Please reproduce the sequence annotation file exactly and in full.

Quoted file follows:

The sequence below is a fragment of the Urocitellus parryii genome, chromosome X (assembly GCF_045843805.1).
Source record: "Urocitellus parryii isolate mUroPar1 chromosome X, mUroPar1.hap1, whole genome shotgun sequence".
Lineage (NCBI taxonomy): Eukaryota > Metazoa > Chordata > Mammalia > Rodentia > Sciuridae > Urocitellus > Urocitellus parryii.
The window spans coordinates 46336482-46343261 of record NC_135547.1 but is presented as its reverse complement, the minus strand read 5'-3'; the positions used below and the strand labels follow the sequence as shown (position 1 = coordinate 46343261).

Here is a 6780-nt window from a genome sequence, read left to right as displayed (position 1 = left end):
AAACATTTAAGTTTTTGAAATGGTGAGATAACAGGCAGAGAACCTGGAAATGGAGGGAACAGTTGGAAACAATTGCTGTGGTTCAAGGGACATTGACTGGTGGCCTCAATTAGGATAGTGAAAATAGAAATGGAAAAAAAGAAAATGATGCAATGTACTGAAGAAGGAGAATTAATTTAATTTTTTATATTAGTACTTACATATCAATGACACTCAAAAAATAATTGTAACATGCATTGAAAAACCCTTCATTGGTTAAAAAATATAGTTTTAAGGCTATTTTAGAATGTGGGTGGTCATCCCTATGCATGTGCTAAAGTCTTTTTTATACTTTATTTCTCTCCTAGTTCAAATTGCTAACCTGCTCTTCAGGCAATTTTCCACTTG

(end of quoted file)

The sequence below is a fragment of the Urocitellus parryii genome, chromosome X (assembly GCF_045843805.1).
Source record: "Urocitellus parryii isolate mUroPar1 chromosome X, mUroPar1.hap1, whole genome shotgun sequence".
Lineage (NCBI taxonomy): Eukaryota > Metazoa > Chordata > Mammalia > Rodentia > Sciuridae > Urocitellus > Urocitellus parryii.
The window spans coordinates 46336482-46343261 of record NC_135547.1 but is presented as its reverse complement, the minus strand read 5'-3'; the positions used below and the strand labels follow the sequence as shown (position 1 = coordinate 46343261).

Here is a 6780-nt window from a genome sequence, read left to right as displayed (position 1 = left end):
AAACATTTAAGTTTTTGAAATGGTGAGATAACAGGCAGAGAACCTGGAAATGGAGGGAACAGTTGGAAACAATTGCTGTGGTTCAAGGGACATTGACTGGTGGCCTCAATTAGGATAGTGAAAATAGAAATGGAAAAAAAGAAAATGATGCAATGTACTGAAGAAGGAGAATTAATTTAATTTTTTATATTAGTACTTACATATCAATGACACTCAAAAAATAATTGTAACATGCATTGAAAAACCCTTCATTGGTTAAAAAATATAGTTTTAAGGCTATTTTAGAATGTGGGTGGTCATCCCTATGCATGTGCTAAAGTCTTTTTTATACTTTATTTCTCTCCTAGTTCAAATTGCTAACCTGCTCTTCAGGCAATTTTCCACTTG